BAT LAB: The Sweet Spot
Dynamics of Machines
Given the center of rotation, find the sweet spot of a baseball bat. In the process, find:
Also, compare theoretical predictions of these values to experimental data.
If you've ever played baseball or tennis, you've probably heard of the term "sweet spot." You also probably know that this is where you want to hit the ball to crank it out of the park. If you hit a ball too close to your grip (ball A in the figure below), it stings the palm of your top hand like a motha'. If you hit the ball too far up the head (ball B), it might sting (but not as bad) the palm of your bottom hand. If you hit it in the sweet spot (ball C), oh man, it feels like butta'. Why is this the case?
When you strike an object at its center of gravity (CG), the object will accelerate in the direction of the applied force in pure translation. If you strike an object off its center of gravity, it will rotate about its CG in addition to the translation. When ball A (in the above figure) impacts the bat, the CG will accelerate down as well rotate counterclockwise (as you can see from inspection). Thus, at the grip point, the bat is accelerating down due to translation and accelerating down due to rotation (which explains why it hurts!). When ball B impacts the bat, on the other hand, the CG will accelerate down but rotate clockwise. At the grip, the bat will accelerate down due to translation but up due to rotation. The upward acceleration from rotation will be greater than the downward acceleration. As you can imagine, there is some point where you could impact the bat such that the upward acceleration and downward acceleration cancel each other out. That point is the sweet spot or, more technically, the center of percussion. The grip, in this case, is the center of rotation--the point where the net acceleration is zero. It is important to note that there is not a single center of percussion nor a single center of rotation; they come in pairs. In other words, the sweet spot changes depending on where you grip the bat.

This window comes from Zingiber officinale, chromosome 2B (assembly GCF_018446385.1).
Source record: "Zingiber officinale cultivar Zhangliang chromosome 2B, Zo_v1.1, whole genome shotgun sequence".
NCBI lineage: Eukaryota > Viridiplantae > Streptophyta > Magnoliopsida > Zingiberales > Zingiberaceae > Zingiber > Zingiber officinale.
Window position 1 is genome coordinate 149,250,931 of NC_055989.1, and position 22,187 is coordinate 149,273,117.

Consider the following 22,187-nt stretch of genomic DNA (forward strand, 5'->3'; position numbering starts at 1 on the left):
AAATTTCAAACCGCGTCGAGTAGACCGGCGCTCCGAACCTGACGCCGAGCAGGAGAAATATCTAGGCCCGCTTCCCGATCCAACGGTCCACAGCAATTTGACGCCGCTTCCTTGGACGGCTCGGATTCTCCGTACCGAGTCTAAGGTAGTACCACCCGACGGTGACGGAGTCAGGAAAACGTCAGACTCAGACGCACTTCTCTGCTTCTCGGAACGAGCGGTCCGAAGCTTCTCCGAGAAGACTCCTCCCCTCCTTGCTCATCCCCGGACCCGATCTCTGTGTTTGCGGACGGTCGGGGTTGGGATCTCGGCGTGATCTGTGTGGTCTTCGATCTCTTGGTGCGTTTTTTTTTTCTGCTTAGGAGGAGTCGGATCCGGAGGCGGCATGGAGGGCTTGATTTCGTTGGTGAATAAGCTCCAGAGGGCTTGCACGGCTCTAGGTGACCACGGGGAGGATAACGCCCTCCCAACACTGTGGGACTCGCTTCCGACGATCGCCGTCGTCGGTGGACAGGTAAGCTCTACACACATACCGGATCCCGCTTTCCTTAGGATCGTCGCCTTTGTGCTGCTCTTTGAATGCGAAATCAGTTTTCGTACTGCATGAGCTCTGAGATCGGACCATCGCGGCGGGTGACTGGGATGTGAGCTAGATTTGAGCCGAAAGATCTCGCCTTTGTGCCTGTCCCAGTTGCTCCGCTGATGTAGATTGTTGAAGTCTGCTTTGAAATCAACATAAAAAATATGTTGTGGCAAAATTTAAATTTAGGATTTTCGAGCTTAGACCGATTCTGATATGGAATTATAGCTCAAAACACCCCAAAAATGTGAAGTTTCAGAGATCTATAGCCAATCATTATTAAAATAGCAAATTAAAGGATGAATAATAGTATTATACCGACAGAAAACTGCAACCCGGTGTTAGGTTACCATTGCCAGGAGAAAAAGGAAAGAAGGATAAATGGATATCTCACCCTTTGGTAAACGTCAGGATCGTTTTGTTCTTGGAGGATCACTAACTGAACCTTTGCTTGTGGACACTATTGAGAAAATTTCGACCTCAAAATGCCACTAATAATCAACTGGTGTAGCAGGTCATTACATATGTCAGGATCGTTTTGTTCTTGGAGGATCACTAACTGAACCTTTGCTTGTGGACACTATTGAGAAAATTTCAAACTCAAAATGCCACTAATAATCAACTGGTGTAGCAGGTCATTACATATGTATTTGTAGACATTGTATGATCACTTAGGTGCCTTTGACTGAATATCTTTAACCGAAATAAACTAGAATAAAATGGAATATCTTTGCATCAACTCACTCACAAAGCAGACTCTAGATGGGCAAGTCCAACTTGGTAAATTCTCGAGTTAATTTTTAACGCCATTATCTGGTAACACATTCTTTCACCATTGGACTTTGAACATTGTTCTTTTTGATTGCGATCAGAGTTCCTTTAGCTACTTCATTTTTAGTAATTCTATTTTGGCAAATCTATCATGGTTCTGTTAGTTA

Now how would you go about determining the center of rotation/center of percussion pair? Finding the center of gravity is a good place to start. The center of gravity depends on the mass distribution in the bat. The mass distribution can be characterized by the mass moment (or first moment of mass) about the x, y and z axes. About the x-axis (the only axis about which the bat is not symmetric), the mass moment can be calculated by:
The mass moment, in words, is a differential mass element times its distance from the axis in question. The above equation is handy if you have a function describing the geometry of the bat, but that's probably not the case. Another method is to break the bat into simple geometrical shapes for which we know the the center of gravity. For example, you could model the bat as two cylinders; a small-diameter long cylinder for the shaft and a larger-diameter short one for the the head. Given that the mass moment is mass times distance, the equation can be simplified as:
where mi is the mass of the ith cylinder and xi is the distance from the origin of the x-axis to the CG of the ith cylinder. This says that the mass moment of the sum of the components is equal to the mass moment of the bat as a whole. The distance d is the distance to the center of mass (or center of gravity) of the bat as a whole. A more general solution for the center of gravity, with any number of shapes representing the bat, is given by:
where CG is the distance from the origin (from where each of the d's were measured) to the center of gravity. The physical meaning of the CG is that this is the point where the masses on either side of it are equal; thus, you could put your finger beneath this point and the bat would balance.